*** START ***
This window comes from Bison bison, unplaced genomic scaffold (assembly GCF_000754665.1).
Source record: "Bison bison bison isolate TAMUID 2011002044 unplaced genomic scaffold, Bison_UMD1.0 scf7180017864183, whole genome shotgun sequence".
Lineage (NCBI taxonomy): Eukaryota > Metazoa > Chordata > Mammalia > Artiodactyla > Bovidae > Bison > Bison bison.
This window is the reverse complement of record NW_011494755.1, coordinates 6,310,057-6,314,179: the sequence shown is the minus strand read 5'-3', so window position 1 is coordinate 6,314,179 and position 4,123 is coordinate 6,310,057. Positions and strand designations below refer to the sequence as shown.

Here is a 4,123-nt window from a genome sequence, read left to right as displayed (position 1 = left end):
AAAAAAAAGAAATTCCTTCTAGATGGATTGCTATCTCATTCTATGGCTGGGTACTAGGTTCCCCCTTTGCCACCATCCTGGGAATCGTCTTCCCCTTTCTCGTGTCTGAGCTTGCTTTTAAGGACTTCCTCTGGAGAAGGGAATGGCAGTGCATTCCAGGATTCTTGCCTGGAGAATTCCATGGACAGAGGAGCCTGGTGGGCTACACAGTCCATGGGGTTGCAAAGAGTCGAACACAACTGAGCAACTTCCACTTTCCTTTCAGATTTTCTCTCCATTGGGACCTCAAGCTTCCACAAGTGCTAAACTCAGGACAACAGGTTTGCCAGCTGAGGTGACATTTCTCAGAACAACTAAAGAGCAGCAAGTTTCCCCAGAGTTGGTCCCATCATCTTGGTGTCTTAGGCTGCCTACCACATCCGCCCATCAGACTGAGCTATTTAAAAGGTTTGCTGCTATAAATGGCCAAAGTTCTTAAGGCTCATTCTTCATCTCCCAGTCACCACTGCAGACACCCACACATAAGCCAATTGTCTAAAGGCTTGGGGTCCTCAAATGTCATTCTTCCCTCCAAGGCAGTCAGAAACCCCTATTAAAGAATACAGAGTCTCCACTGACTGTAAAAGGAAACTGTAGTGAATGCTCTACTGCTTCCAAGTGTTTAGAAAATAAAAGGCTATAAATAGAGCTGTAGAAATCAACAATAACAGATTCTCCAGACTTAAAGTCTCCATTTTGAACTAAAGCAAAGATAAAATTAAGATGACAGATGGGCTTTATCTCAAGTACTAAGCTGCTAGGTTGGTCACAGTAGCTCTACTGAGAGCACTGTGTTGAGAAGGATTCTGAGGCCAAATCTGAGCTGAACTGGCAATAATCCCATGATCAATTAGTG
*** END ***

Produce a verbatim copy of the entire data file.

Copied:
This window comes from Bison bison, unplaced genomic scaffold (assembly GCF_000754665.1).
Source record: "Bison bison bison isolate TAMUID 2011002044 unplaced genomic scaffold, Bison_UMD1.0 scf7180017864183, whole genome shotgun sequence".
Lineage (NCBI taxonomy): Eukaryota > Metazoa > Chordata > Mammalia > Artiodactyla > Bovidae > Bison > Bison bison.
This window is the reverse complement of record NW_011494755.1, coordinates 6,310,057-6,314,179: the sequence shown is the minus strand read 5'-3', so window position 1 is coordinate 6,314,179 and position 4,123 is coordinate 6,310,057. Positions and strand designations below refer to the sequence as shown.

Here is a 4,123-nt window from a genome sequence, read left to right as displayed (position 1 = left end):
AAAAAAAAGAAATTCCTTCTAGATGGATTGCTATCTCATTCTATGGCTGGGTACTAGGTTCCCCCTTTGCCACCATCCTGGGAATCGTCTTCCCCTTTCTCGTGTCTGAGCTTGCTTTTAAGGACTTCCTCTGGAGAAGGGAATGGCAGTGCATTCCAGGATTCTTGCCTGGAGAATTCCATGGACAGAGGAGCCTGGTGGGCTACACAGTCCATGGGGTTGCAAAGAGTCGAACACAACTGAGCAACTTCCACTTTCCTTTCAGATTTTCTCTCCATTGGGACCTCAAGCTTCCACAAGTGCTAAACTCAGGACAACAGGTTTGCCAGCTGAGGTGACATTTCTCAGAACAACTAAAGAGCAGCAAGTTTCCCCAGAGTTGGTCCCATCATCTTGGTGTCTTAGGCTGCCTACCACATCCGCCCATCAGACTGAGCTATTTAAAAGGTTTGCTGCTATAAATGGCCAAAGTTCTTAAGGCTCATTCTTCATCTCCCAGTCACCACTGCAGACACCCACACATAAGCCAATTGTCTAAAGGCTTGGGGTCCTCAAATGTCATTCTTCCCTCCAAGGCAGTCAGAAACCCCTATTAAAGAATACAGAGTCTCCACTGACTGTAAAAGGAAACTGTAGTGAATGCTCTACTGCTTCCAAGTGTTTAGAAAATAAAAGGCTATAAATAGAGCTGTAGAAATCAACAATAACAGATTCTCCAGACTTAAAGTCTCCATTTTGAACTAAAGCAAAGATAAAATTAAGATGACAGATGGGCTTTATCTCAAGTACTAAGCTGCTAGGTTGGTCACAGTAGCTCTACTGAGAGCACTGTGTTGAGAAGGATTCTGAGGCCAAATCTGAGCTGAACTGGCAATAATCCCATGATCAATTAGTG